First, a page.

Apart from those two things, I am really happy with the bike and how it rides. Perhaps it’s just because I have got used to plodding around on a mountain bike but it feels really responsive and handles well. The Huret gears with friction shifters may not change as silently or as quickly as the modern Shimano system with cut-away and contoured teeth (which come at the expense of durability) but with a little practice and mechanical sympathy, Huret gears change quickly, reliably and snap home with the with precision. I prefer friction shifters to indexed anyway. They need less time to set them up and will keep working reliably for years.

A state of the art modern road bike road bike would have more gears on the rear cassette than I have in total. I don’t see this as a problem really. The most important thing with cycle gearing is having a decent range. This is where this bike falls short – it’s not that it doesn’t have enough gears, it doesn’t have a low enough gear for easy climbing for the average cyclist. A different chainset or freewheel block can correct this easily enough. Having said that, the route I did around Churchill and Gartan takes in a fair amount of climbing and I had no trouble whatsoever despite the low saddle but I really attacked the hills and climbed out of the saddle. You don’t have the option of an easy ride with this. You really need to attack big hills or walk (good for average speed and fitness of course, perhaps BSA were on to something with these gear ratios!). Of course the option of spinning the low gears on climbs is less tiring so you could keep riding from dawn to dusk if you have touring gears. To achieve that on a bike with this gearing would need a much higher level of personal fitness (or a flat route). I can ride a bike without low gearing but it is definitely preferable to have it.

BSA Tour de France

None of that really matters though. The bike was able to put a smile on my face. It’s not particularly light by any standards but you would never notice when riding it. It responds well and feels confidence inspiring on fast descents. The Weinmann brakes are powerful and work better than could ever be expected on chrome plated rims (with original Raleigh Raincheater pads). Just as I was musing on the step-through Raleigh Pioneer I rescued last year and also when playing with my Twenty before Christmas, Raleigh (and this is one, no matter what the BSA headbadge says) made great frames. Even their basic bikes ride brilliantly. I was also meticulous when assembling this bike. It shows in the ride. The other thing (which may be entirely a figment of my imagination) is that I honestly believe 27 x 1 1/4“ are the best all-round size for riding on tarmac. 700 x 32c may be the same width and only slightly smaller in diameter but they never seem to roll along effortlessly in the same way.

This ride is the other side of cycling for me. The previous day I had made sedate progress on a hefty old mountain bike over almost fifty miles distance on a wide variety of road surfaces, stopping regularly to take photos or just admire the views. Today, I was riding a sportier, more responsive, more nimble bike and attacked the ride, completed at a much higher average speed and enjoyable too but tickling different pleasure centres. Neither approach is wrong, I’m just fortunate enough to be able to choose my bike and my type of route to suit the mood. The most important thing in cycling is to just enjoy it, no matter which bike you have!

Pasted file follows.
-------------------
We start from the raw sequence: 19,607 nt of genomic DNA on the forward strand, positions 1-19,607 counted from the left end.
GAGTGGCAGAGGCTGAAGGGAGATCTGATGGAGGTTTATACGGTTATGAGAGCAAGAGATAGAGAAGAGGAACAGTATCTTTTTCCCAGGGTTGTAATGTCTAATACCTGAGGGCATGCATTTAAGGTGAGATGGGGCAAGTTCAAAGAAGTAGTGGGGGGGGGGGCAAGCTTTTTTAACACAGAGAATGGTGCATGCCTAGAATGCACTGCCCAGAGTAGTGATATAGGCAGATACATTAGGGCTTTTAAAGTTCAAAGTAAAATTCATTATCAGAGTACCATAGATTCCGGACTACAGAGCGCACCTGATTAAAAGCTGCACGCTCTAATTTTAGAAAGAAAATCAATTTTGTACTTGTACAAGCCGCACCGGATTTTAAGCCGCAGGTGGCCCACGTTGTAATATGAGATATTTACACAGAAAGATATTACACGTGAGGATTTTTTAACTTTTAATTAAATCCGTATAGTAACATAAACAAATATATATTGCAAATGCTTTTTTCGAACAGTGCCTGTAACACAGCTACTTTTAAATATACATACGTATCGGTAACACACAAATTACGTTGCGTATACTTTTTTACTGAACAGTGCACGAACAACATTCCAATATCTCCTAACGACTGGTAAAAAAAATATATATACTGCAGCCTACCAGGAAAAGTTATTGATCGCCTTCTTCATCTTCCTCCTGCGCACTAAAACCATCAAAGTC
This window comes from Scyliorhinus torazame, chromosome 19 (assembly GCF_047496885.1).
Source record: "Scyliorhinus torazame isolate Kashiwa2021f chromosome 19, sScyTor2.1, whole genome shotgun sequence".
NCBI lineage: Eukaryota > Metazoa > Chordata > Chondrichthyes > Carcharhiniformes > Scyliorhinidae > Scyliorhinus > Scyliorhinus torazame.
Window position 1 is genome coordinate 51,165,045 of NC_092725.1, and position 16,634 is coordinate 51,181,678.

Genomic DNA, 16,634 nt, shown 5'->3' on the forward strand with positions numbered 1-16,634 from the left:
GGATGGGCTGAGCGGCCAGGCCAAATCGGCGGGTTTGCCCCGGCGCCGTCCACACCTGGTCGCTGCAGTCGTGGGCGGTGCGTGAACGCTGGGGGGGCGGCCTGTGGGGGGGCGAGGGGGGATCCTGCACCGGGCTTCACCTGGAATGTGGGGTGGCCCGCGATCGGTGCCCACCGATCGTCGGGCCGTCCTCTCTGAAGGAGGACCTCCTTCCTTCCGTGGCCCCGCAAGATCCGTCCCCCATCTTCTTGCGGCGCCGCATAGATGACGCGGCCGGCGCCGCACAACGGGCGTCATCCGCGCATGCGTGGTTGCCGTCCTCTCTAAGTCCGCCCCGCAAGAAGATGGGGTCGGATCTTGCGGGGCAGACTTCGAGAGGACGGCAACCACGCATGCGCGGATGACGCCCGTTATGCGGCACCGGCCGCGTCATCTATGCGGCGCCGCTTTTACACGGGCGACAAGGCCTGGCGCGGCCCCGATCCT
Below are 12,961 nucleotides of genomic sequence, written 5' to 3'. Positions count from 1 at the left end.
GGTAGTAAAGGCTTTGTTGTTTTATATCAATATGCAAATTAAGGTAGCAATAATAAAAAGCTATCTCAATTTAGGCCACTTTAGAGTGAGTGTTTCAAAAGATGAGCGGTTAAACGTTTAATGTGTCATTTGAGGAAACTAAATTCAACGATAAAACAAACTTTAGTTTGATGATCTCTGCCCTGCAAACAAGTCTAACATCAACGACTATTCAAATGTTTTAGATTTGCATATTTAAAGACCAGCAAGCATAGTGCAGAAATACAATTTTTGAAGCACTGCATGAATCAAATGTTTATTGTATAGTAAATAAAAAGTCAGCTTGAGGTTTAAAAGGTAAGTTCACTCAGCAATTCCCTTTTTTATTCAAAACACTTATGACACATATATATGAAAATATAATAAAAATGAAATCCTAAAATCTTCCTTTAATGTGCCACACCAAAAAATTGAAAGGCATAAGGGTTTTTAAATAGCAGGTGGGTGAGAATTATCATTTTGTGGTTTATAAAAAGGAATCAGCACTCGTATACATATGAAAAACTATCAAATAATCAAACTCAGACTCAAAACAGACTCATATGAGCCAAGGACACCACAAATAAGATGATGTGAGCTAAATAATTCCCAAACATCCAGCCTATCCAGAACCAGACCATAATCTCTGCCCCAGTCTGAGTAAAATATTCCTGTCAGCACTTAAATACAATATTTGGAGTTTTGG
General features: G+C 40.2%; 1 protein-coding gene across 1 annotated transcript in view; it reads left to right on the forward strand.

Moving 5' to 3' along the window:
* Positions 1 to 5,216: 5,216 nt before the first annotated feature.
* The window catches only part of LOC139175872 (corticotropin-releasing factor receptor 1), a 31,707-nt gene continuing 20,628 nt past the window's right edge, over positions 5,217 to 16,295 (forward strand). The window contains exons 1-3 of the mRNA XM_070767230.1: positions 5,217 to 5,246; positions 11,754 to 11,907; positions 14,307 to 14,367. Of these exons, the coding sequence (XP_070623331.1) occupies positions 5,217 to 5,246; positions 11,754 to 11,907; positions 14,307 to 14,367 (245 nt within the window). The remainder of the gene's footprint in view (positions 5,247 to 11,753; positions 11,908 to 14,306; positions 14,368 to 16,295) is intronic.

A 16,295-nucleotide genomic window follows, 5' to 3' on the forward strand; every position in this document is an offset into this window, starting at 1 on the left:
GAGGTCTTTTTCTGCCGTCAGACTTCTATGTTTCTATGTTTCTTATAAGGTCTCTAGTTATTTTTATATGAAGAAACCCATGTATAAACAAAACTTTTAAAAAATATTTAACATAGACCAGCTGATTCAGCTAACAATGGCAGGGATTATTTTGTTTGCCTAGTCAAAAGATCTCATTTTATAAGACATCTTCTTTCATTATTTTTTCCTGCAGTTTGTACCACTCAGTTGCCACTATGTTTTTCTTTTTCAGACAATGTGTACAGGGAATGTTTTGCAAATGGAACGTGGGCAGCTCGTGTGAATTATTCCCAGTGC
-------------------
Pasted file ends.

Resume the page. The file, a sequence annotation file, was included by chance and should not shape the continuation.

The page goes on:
BSA Tour de France

In answer to my own question about how good a BSA Tour de France actually is – this is an excellent bike which rides great even in standard trim. Don’t let the cycle snobs tell you otherwise. If you didn’t mind sacrificing the originality and could justify the expense, it would be interesting to see what this would ride like with a set of better, lighter wheels on it. Replacing the original chainset with something like 36/48 and maybe a 14-28 block would also transform the bike into something much more usable in hilly terrain. I like my BSA and although it won’t be my main bike, once I get a longer seatpost for it I certainly intend to clock up a decent few miles on it this summer.

BSA Tour de France

BSA Tour de France

Bsa Tour de France

Glenveagh National Park via Lough Inshagh Part II (Enjoying a slow bike ride)

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Lough Inshagh

As a follow-on from my musings on cycling the bridal path over the mountains to Glenveagh, I decided to repeat it and also to continue further along the lakeside path. Looking at the Ordnance Survey map (Discover Series Number 6 covers this area) shows that this path continues until it reaches the R254 road to Doochery. Most of my planned route is marked as unclassified road but the last few miles is just marked as a public path. Would it be cycleable? There was only going to be one way to find out…

As before, I cycled to Churchill along minor roads and turned on to the bridal path over the mountain. I’ve come to really enjoy this route. It’s so nice to get away from motorised traffic. I can’t emphasise how nice it is to ride on routes like these, something I’m only now starting to appreciate as my various road bikes sit at home gathering dust. It was beautiful dry and sunny day although with a real nip in the air. The previous day’s snow could still be seen on some of the higher mountains. I was pleased I had worn plenty of layers. It might be the beginnings of spring but winter is not leaving without a fight. It would be warm in direct sunlight and cold everywhere else but I’m not complaining. Weather like this is infinitely preferable to endless grey clouds and drizzle.

Glenveagh National Park